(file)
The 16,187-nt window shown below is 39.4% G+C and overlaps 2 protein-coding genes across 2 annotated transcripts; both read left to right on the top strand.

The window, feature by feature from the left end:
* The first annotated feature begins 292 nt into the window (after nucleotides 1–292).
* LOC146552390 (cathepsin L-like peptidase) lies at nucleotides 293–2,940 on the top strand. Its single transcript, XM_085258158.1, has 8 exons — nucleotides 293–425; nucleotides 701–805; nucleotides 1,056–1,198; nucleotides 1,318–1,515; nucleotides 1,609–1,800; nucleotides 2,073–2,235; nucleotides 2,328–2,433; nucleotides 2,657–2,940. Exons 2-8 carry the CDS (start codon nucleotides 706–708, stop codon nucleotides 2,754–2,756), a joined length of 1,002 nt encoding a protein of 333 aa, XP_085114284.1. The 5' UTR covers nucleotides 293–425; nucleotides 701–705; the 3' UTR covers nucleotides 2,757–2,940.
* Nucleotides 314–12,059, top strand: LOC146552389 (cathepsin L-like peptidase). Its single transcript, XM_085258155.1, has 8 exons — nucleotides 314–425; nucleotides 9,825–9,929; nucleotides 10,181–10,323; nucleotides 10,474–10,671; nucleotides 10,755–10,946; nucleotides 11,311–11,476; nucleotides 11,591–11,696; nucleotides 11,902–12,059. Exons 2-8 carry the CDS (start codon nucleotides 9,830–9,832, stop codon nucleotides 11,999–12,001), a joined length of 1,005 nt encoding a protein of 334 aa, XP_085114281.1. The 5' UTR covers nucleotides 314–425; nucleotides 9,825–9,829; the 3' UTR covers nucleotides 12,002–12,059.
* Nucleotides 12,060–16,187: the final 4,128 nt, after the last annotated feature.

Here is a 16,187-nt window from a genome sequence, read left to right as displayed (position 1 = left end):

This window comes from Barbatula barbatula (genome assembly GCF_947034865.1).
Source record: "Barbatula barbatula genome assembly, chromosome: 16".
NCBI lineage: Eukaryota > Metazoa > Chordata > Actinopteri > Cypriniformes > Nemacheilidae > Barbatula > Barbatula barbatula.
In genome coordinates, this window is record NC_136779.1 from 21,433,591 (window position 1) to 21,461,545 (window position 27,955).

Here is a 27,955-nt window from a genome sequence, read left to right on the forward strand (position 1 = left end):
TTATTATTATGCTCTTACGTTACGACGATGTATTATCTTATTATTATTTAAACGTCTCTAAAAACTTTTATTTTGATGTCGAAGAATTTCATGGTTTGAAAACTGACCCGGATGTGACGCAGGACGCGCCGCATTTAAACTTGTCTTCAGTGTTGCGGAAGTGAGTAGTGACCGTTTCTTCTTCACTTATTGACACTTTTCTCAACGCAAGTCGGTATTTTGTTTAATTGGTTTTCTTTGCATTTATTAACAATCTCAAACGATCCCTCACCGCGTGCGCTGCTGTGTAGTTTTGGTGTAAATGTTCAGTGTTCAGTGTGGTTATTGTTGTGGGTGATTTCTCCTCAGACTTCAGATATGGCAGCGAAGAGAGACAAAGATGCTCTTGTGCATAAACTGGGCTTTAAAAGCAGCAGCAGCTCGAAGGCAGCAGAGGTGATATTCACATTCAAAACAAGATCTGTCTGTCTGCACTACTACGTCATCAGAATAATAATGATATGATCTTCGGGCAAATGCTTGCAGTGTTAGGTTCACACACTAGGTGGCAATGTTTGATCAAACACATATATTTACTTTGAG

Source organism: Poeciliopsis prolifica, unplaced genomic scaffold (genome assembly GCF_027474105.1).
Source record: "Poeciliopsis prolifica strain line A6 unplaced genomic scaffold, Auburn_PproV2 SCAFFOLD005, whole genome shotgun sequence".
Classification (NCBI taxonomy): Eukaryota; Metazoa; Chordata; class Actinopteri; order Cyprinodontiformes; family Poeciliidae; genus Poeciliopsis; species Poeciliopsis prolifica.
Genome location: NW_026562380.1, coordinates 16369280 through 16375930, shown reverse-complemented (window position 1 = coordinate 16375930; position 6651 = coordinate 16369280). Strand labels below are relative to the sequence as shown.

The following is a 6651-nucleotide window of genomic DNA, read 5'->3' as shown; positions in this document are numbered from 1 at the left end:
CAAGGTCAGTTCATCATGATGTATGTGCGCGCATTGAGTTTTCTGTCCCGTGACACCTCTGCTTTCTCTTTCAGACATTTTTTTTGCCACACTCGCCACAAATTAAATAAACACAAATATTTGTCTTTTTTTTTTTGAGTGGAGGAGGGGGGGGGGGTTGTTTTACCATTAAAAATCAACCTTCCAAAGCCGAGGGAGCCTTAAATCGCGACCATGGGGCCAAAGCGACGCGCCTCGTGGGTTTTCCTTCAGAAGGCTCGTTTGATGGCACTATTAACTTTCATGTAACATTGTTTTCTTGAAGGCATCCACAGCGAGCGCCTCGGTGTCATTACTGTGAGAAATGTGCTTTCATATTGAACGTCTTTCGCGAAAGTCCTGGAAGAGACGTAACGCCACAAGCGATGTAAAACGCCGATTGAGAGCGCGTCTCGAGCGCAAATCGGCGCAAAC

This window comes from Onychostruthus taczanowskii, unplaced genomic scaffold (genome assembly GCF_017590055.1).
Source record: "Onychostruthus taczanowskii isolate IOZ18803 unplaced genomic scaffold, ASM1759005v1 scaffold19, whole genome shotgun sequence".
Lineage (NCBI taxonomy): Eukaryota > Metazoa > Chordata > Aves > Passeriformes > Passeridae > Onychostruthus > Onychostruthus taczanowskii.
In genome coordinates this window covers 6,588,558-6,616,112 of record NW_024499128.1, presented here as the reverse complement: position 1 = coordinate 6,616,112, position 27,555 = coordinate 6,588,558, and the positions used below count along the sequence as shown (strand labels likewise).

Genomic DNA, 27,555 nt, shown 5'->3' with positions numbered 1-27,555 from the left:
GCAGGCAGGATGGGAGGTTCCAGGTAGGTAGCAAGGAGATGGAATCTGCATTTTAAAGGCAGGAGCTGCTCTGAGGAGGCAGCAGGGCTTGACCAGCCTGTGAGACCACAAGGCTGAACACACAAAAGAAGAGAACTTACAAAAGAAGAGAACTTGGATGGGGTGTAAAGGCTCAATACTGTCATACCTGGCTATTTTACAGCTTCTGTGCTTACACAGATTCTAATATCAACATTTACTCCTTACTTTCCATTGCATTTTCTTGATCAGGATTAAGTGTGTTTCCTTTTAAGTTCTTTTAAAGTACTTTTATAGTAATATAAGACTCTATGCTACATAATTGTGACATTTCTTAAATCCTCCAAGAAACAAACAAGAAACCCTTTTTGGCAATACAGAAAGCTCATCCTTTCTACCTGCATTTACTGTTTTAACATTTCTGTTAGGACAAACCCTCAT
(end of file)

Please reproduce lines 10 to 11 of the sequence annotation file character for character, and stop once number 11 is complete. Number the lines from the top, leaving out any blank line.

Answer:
NCBI lineage: Eukaryota > Metazoa > Chordata > Actinopteri > Cypriniformes > Nemacheilidae > Barbatula > Barbatula barbatula.
In genome coordinates, this window is record NC_136779.1 from 21,433,591 (window position 1) to 21,461,545 (window position 27,955).